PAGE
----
Most of us don't spend much time considering the intersection of food and law, but the rules around what we eat determine everything from whether whale meat is legal to how an E. coli outbreak is contained. Glenford Jameson, on the other hand, thinks about this stuff all the time.
The Toronto lawyer hosts the podcast Welcome to the Food Court, where he discusses the latest hot topics in Canadian food law. He'll also be a speaker at the Terroir Symposium at the Art Gallery of Ontario next week, discussing how restaurant industry folk can advocate for the changes they'd like to see. The Globe asked him what issues would get a group of food lawyers all riled up at a dinner party.
First of all, beyond getting the Hamburglar out of a jam, what does a food lawyer do?
Food law is a relatively new discipline that seeks to merge agricultural law with regulation and other areas, and create something that's more food-systems focused, in a field-to-fork manner. I run a corporate commercial solicitor's practice. My company interfaces with the Canadian Food Inspection Agency and Health Canada, but we service clients up and down the food system, including distributors, hospitality outfits, entrepreneurs and, occasionally, farmers.
What type of issues do you handle for these clients?
Food regulation, contracts with producers, scaling up, evaluation, market making, procurement, supply management, recall policies. It is one of the last sectors to move away from doing business on a handshake.
And what big issues are on the horizons?
So many. Antibiotic resistance, food waste, restaurant labour.
My doctor waited until my flu became pneumonia before prescribing antibiotics. How prevalent are they in food?
We're talking about antibiotic resistance in agriculture production. Health Canada is all ears on this. They're terrified of antibiotics and we use it a ton in chicken and pork production, eight or nine times higher than what we prescribe to humans.
Why is that a problem? Doesn't that just make chickens and cows eight or nine times more delicious than us?
All feed that cattle will eat at most farms will have some level of antibiotics in it. The rationale for that is it helps the animal grow and prevents infections. But what it also does is kill off bacteria. Concentrated animal-feeding operations appear to be breeding grounds for antimicrobial resistance or antibiotic-resistant bacteria.
I'm not a scientist or doctor, but increased antimicrobial resistance means that we may not possess the tools to stop an infection from the most mundane of injuries.
The worst case is heading back to the age before common antibiotics, where a small cut could mean amputation or death.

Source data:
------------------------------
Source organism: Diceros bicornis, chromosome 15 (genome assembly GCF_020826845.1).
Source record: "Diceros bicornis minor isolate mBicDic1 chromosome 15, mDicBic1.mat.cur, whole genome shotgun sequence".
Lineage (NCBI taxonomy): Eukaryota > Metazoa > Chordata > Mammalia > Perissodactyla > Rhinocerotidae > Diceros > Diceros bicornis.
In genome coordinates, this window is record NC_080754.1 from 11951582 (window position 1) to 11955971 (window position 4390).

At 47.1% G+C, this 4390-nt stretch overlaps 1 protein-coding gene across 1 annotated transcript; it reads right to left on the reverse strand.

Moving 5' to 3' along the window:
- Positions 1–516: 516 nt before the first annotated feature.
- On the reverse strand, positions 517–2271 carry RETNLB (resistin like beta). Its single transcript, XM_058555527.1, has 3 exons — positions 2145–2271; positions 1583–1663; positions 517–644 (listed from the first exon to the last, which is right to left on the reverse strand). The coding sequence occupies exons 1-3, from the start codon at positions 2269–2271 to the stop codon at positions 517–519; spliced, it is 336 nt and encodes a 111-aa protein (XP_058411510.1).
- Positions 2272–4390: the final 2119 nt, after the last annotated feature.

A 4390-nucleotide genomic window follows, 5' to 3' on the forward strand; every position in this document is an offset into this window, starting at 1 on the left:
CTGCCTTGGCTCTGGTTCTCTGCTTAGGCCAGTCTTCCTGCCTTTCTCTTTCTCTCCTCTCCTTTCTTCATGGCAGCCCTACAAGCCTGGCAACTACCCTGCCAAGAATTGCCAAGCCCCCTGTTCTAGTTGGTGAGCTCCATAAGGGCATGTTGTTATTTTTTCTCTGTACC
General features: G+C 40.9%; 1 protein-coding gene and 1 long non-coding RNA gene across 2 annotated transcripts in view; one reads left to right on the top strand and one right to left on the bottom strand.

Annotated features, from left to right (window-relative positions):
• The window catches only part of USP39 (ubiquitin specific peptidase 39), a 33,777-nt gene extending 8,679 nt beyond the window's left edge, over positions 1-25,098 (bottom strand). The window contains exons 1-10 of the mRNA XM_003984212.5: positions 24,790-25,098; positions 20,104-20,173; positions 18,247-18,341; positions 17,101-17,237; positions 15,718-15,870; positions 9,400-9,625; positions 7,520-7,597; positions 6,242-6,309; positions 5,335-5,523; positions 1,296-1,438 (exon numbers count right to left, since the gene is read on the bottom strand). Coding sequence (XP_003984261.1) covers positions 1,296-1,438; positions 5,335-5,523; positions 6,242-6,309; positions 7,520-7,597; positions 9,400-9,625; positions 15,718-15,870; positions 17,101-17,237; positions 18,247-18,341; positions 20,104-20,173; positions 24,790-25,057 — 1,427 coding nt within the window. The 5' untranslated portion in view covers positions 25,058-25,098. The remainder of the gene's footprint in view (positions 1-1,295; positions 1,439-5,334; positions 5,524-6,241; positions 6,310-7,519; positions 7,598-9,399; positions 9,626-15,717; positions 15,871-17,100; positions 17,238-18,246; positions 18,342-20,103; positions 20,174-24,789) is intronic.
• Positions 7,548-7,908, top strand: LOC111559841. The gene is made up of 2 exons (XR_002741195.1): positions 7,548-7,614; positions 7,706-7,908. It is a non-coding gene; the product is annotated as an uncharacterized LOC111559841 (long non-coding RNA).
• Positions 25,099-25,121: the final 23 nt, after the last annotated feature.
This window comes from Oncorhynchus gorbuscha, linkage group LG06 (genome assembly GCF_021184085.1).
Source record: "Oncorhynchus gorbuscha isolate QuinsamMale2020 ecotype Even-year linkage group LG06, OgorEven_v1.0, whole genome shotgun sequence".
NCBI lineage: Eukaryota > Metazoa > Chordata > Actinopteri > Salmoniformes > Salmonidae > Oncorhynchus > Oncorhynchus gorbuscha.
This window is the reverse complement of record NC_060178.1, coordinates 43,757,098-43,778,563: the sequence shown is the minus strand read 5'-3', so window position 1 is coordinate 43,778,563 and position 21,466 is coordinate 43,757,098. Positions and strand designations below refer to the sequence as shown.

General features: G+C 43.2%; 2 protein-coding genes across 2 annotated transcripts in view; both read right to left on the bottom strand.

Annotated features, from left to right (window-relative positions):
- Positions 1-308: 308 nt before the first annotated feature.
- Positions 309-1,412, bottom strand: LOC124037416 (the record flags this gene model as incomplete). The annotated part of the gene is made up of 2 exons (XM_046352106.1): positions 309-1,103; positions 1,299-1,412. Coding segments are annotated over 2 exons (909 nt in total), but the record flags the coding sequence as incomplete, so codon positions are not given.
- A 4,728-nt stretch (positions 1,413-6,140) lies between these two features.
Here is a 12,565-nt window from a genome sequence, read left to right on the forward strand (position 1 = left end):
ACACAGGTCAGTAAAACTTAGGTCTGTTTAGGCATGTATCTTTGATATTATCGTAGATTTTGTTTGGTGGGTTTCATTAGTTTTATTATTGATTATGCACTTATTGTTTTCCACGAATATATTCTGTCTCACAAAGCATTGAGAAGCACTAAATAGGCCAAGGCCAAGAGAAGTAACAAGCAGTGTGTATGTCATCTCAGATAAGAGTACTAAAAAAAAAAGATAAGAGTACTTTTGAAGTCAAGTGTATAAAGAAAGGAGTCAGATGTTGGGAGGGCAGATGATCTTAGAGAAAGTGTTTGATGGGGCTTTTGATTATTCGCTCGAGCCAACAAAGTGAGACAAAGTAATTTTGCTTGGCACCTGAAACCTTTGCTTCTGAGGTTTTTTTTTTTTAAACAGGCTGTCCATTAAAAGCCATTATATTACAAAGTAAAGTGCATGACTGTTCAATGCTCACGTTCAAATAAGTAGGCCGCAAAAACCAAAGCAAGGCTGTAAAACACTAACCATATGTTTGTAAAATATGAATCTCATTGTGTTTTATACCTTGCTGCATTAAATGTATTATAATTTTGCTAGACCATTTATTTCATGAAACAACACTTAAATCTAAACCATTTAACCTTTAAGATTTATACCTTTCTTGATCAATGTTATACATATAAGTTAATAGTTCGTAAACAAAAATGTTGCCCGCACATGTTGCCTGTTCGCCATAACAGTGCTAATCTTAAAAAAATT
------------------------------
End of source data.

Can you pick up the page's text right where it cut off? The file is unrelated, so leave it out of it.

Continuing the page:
Zoiks. Okay. What are we doing about food waste?
We waste a lot of food. There is a proposal headed up by the Canadian Federation of Municipalities to create a tax credit for producers, distributors, for anyone, who donates food.
How will that work?
Something that we've already done in Ontario is create a tax credit for 25 per cent of the value of the donated food produced by farmers, to charitable organizations.
Does this extend to distributors?
It exists only for farmers. And it's only 25 per cent of the fair market value. What's being proposed is to expand that across the system, from farmers through to Loblaws.
Are most of these businesses already donating this food and now they're going to get a tax credit? Or they weren't, because it's a hassle, and the hope is that a tax credit will make it an incentive?
If you live in St. John's, where there's no Food Share or Second Harvest or Daily Bread, the collection of food recovery is not great. So – where do they currently send their wasted food and, if there was a tax credit, where would it go? Would that be enough impetus to create a not-for-profit to recovery the food and process it? It's a question of capacity.
It's not doing anything about food waste. It's rewarding companies for being good corporate citizens. Grants for infrastructure for food recovery organizations would be more impactful. For Second Harvest to get more efficient freezers so that less of their food rots would be more meaningful way of dealing with food waste than giving Loblaw a tax credit for doing something that it's currently doing.
Editor's note: Antibiotics are used in chicken and pork production. The 25 per cent tax credit exists in Ontario. Incorrect information appeared in the original version of this article.